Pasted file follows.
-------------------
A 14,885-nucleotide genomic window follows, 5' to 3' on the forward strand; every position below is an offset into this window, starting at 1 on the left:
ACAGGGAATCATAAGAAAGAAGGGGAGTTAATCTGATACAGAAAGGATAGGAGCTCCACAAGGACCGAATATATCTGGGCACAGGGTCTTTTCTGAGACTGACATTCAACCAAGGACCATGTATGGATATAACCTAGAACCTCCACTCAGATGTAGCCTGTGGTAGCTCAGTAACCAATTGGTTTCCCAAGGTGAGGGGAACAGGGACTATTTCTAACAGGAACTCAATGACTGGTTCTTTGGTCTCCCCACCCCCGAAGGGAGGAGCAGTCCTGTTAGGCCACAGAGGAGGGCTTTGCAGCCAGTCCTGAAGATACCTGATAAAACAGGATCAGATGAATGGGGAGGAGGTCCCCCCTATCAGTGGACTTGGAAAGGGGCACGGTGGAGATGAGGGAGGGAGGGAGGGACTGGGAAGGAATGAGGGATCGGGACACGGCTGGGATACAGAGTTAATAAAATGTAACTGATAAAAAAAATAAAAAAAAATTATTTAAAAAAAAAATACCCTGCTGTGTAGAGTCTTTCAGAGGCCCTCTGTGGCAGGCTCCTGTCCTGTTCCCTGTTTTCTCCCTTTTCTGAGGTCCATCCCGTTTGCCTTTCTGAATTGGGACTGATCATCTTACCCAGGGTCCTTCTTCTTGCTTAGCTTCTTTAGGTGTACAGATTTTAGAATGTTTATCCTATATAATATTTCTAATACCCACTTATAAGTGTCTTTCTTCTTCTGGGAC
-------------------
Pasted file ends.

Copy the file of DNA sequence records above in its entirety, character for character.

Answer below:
A 14,885-nucleotide genomic window follows, 5' to 3' on the forward strand; every position below is an offset into this window, starting at 1 on the left:
ACAGGGAATCATAAGAAAGAAGGGGAGTTAATCTGATACAGAAAGGATAGGAGCTCCACAAGGACCGAATATATCTGGGCACAGGGTCTTTTCTGAGACTGACATTCAACCAAGGACCATGTATGGATATAACCTAGAACCTCCACTCAGATGTAGCCTGTGGTAGCTCAGTAACCAATTGGTTTCCCAAGGTGAGGGGAACAGGGACTATTTCTAACAGGAACTCAATGACTGGTTCTTTGGTCTCCCCACCCCCGAAGGGAGGAGCAGTCCTGTTAGGCCACAGAGGAGGGCTTTGCAGCCAGTCCTGAAGATACCTGATAAAACAGGATCAGATGAATGGGGAGGAGGTCCCCCCTATCAGTGGACTTGGAAAGGGGCACGGTGGAGATGAGGGAGGGAGGGAGGGACTGGGAAGGAATGAGGGATCGGGACACGGCTGGGATACAGAGTTAATAAAATGTAACTGATAAAAAAAATAAAAAAAAATTATTTAAAAAAAAAATACCCTGCTGTGTAGAGTCTTTCAGAGGCCCTCTGTGGCAGGCTCCTGTCCTGTTCCCTGTTTTCTCCCTTTTCTGAGGTCCATCCCGTTTGCCTTTCTGAATTGGGACTGATCATCTTACCCAGGGTCCTTCTTCTTGCTTAGCTTCTTTAGGTGTACAGATTTTAGAATGTTTATCCTATATAATATTTCTAATACCCACTTATAAGTGTCTTTCTTCTTCTGGGAC